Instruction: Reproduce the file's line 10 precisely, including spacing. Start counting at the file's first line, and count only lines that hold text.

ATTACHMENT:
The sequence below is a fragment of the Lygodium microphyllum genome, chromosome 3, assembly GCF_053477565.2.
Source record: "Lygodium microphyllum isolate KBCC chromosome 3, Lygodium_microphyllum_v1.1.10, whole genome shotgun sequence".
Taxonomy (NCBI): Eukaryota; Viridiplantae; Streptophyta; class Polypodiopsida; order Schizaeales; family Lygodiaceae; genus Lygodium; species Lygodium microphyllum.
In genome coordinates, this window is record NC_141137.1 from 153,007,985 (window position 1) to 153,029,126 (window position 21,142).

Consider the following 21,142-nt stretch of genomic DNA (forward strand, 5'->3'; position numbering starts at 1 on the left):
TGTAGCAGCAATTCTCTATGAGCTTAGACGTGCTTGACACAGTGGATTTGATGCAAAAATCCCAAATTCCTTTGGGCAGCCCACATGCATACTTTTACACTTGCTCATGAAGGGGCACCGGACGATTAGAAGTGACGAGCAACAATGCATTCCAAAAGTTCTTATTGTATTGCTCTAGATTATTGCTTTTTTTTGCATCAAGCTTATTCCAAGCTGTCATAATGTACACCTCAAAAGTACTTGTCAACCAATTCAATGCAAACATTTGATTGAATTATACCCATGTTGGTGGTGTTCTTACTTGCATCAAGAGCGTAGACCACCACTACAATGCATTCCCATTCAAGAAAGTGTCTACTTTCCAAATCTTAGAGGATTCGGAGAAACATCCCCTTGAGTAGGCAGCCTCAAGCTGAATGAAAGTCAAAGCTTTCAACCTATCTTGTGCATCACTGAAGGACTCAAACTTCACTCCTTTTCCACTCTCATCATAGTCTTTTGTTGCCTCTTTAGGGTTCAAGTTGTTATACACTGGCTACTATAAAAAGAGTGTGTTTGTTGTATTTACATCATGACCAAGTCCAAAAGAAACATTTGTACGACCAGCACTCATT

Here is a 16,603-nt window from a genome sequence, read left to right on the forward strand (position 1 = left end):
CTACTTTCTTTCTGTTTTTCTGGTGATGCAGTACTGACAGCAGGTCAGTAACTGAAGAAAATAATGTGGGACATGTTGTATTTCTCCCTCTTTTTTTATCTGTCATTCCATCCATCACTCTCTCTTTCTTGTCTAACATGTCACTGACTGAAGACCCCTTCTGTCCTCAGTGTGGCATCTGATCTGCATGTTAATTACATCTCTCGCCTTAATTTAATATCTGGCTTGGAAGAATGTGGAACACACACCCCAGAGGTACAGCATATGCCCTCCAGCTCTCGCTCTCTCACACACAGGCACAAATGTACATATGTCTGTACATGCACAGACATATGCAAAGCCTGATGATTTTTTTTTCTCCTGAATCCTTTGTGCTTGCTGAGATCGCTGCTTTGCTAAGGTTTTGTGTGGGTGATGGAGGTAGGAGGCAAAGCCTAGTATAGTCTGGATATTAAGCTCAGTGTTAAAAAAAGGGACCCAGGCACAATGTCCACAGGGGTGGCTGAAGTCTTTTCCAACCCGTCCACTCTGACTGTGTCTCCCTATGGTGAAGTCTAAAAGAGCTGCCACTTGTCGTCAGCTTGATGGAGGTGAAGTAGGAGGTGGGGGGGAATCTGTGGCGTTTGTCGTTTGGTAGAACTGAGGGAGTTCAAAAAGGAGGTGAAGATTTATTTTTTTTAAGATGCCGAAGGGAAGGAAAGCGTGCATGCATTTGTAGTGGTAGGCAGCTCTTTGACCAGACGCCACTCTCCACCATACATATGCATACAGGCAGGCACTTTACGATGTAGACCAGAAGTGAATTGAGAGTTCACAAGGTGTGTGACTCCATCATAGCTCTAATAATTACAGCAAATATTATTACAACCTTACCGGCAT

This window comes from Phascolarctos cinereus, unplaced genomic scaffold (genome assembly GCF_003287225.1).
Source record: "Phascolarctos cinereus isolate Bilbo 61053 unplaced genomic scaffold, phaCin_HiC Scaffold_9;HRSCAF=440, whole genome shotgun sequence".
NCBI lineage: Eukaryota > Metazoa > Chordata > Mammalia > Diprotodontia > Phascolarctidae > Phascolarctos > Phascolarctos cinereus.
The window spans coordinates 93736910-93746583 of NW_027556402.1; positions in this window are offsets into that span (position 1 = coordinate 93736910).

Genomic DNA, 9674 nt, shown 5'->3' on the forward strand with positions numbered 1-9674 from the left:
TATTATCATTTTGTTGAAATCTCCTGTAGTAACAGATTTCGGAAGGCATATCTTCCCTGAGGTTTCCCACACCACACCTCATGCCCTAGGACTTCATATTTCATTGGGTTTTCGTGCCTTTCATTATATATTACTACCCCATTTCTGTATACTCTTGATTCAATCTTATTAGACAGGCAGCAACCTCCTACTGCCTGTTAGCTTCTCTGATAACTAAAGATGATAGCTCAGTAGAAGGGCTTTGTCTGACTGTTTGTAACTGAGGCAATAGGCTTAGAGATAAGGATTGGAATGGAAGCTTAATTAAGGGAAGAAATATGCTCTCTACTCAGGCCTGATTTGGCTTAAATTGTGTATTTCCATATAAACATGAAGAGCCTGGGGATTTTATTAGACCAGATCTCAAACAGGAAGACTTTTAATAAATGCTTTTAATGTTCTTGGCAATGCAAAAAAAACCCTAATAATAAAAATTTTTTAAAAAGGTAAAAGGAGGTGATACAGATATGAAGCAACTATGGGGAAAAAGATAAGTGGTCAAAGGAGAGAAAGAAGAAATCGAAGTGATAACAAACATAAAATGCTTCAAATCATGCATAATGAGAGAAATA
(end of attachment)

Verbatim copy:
Source record: "Phascolarctos cinereus isolate Bilbo 61053 unplaced genomic scaffold, phaCin_HiC Scaffold_9;HRSCAF=440, whole genome shotgun sequence".